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The China Slowdown Effect Plus Fundamental Drivers Behind Commodities


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During this week's Invast Insights we cover:

► Fundament drivers behind the Commodities
► The China slowdown effect
► The future of the Copper


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The China Slowdown Effect Plus Fundamental Drivers Behind Commodities

  1. 1. 1 This week… • Fundament drivers behind the Commodities • The China slowdown effect • The future of the Copper
  2. 2. 2 General Advice & Risk Warning Please note that any advice given by Invast staff is deemed to be GENERAL advice, as the information or advice given does not take into account your particular objectives, financial situation or needs. Therefore at all times you should consider the appropriateness of the advice before you act further. CFDs and Forex are leveraged products and carry a high level of risk and are not suitable for everyone. You can lose more than your initial deposit so you should ensure CFD and Forex trading meets your investment objectives. We recommend you seek independent advice. Strategies and charts used in this presentation are for example only. You are reminded that past performance is not indicative of future performance. Invast Financial Services is regulated by ASIC. It's important for you to read and consider the relevant Product Disclosure Statement and Financial Services Guide which contains details of our fees and charges before you decide whether or not to acquire any financial products. These documents are available at Invast Financial Services Pty Ltd ABN: 48 162 400 035. Australian Financial Services Licence No.438 283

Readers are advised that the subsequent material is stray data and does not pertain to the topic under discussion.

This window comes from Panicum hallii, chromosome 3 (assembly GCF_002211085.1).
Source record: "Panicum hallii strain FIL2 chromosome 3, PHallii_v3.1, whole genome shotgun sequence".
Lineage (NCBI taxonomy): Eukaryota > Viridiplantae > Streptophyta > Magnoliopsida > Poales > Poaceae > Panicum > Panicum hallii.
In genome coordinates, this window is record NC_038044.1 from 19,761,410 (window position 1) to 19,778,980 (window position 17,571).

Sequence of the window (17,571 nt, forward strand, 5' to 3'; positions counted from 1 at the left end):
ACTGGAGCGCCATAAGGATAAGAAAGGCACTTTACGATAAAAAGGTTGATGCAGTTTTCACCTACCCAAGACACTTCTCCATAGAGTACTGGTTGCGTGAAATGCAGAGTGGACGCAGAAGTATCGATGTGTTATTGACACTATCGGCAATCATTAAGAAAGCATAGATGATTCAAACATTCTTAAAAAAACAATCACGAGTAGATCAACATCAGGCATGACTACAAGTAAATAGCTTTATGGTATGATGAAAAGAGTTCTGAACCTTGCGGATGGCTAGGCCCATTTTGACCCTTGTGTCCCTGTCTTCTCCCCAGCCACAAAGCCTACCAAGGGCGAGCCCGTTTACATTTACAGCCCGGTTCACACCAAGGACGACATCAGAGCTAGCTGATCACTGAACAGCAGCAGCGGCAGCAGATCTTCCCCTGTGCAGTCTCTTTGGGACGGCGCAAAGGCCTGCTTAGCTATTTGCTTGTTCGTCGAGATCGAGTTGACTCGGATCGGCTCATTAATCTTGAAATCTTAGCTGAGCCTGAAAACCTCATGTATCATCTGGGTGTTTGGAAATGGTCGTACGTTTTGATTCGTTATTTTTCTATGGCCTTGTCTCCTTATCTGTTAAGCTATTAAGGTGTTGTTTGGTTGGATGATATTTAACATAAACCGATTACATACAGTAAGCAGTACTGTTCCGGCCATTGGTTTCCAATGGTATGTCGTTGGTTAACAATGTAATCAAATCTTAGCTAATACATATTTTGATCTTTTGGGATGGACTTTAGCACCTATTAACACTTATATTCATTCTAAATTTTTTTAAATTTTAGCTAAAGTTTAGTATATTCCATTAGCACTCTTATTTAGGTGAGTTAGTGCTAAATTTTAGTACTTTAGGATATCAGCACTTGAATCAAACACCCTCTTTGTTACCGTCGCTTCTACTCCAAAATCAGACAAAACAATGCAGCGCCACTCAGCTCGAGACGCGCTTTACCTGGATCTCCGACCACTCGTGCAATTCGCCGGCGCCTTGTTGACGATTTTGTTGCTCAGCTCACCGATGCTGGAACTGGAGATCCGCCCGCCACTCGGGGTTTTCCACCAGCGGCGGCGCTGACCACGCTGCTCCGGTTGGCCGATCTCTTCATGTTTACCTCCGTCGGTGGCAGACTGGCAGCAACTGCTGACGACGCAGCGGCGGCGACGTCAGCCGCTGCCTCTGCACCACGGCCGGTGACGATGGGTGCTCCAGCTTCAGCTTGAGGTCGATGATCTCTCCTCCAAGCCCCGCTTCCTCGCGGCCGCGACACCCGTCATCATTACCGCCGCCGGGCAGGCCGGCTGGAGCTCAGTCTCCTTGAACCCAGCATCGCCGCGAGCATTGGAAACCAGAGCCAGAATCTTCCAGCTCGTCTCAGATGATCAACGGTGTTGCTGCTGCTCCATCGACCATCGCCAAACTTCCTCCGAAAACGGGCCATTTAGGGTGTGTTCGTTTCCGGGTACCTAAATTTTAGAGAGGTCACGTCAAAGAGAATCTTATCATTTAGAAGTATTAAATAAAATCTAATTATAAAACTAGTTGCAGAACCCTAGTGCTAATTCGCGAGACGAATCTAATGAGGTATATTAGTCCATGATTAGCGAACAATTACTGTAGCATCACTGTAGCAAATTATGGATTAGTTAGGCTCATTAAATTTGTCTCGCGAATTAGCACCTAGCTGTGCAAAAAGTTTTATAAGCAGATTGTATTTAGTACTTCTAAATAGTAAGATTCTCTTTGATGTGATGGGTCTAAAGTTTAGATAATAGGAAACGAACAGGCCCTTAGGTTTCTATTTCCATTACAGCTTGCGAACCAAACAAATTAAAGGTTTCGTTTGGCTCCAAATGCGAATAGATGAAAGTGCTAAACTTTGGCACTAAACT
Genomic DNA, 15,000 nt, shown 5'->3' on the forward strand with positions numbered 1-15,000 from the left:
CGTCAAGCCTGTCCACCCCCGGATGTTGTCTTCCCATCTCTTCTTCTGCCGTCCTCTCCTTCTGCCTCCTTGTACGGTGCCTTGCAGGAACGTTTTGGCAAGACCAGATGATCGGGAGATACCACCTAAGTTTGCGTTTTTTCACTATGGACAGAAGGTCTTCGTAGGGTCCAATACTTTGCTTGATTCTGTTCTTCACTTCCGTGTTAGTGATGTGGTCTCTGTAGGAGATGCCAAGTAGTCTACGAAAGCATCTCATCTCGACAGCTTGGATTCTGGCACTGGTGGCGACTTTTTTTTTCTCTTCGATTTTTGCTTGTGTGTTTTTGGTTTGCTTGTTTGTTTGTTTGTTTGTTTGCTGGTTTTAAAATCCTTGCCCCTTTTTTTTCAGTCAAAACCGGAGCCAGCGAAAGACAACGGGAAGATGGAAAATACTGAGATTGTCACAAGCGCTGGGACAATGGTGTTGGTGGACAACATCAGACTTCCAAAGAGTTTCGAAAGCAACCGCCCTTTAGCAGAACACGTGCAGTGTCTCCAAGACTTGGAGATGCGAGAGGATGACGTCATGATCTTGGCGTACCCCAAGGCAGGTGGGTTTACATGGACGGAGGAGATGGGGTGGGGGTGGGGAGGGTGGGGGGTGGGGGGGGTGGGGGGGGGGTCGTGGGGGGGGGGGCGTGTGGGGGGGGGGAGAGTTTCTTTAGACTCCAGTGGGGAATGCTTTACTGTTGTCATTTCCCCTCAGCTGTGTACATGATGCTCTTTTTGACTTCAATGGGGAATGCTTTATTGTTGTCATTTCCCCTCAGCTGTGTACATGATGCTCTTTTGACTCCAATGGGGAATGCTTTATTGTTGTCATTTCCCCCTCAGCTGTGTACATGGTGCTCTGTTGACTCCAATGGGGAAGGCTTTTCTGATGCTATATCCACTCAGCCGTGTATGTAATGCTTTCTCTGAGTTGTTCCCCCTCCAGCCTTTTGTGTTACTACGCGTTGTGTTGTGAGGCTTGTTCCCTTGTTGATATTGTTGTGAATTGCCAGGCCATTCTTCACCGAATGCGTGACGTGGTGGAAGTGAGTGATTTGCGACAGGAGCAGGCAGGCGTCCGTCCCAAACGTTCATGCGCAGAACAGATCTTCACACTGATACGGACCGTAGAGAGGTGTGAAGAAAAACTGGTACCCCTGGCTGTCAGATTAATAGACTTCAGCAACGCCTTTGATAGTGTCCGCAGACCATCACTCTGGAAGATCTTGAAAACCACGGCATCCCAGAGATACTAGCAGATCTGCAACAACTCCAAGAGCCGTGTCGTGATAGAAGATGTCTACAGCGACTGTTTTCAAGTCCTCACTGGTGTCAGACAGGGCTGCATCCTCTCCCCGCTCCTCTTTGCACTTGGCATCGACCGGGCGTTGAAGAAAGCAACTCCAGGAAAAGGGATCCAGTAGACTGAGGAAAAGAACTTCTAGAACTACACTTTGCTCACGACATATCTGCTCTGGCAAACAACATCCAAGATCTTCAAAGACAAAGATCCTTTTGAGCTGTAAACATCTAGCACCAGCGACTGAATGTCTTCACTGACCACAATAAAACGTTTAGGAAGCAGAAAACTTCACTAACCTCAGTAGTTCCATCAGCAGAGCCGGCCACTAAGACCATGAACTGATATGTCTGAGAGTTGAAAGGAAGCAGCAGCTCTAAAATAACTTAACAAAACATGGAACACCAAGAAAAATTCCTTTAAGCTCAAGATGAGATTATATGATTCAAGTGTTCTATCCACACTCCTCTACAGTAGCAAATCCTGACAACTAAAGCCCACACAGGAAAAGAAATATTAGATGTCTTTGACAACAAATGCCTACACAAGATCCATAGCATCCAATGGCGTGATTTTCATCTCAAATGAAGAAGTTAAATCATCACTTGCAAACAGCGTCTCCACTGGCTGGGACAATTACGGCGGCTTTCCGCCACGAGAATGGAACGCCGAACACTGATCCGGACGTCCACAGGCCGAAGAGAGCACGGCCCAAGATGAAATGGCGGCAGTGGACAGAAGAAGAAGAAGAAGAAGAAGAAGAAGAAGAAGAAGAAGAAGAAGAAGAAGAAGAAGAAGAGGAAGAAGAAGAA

3. 3. 3 This week we look at the following topics: • Fundament drivers behind the Commodities • The China slowdown effect • The future of the Copper
  4. 4. 4 Dear Readers, Throughout the monthly of October we will be publishing our views and insights on commodity prices after they have been absolutely savaged during the month of September. We thought this would be a great opportunity to run through some of the key markets that Invast quotes on its MT4 platform and compare price action against fundamental information. Invast clients will also have access to a webinar presented by Invast Insights editor Peter Esho on Tuesday 28 October at 6:30PM.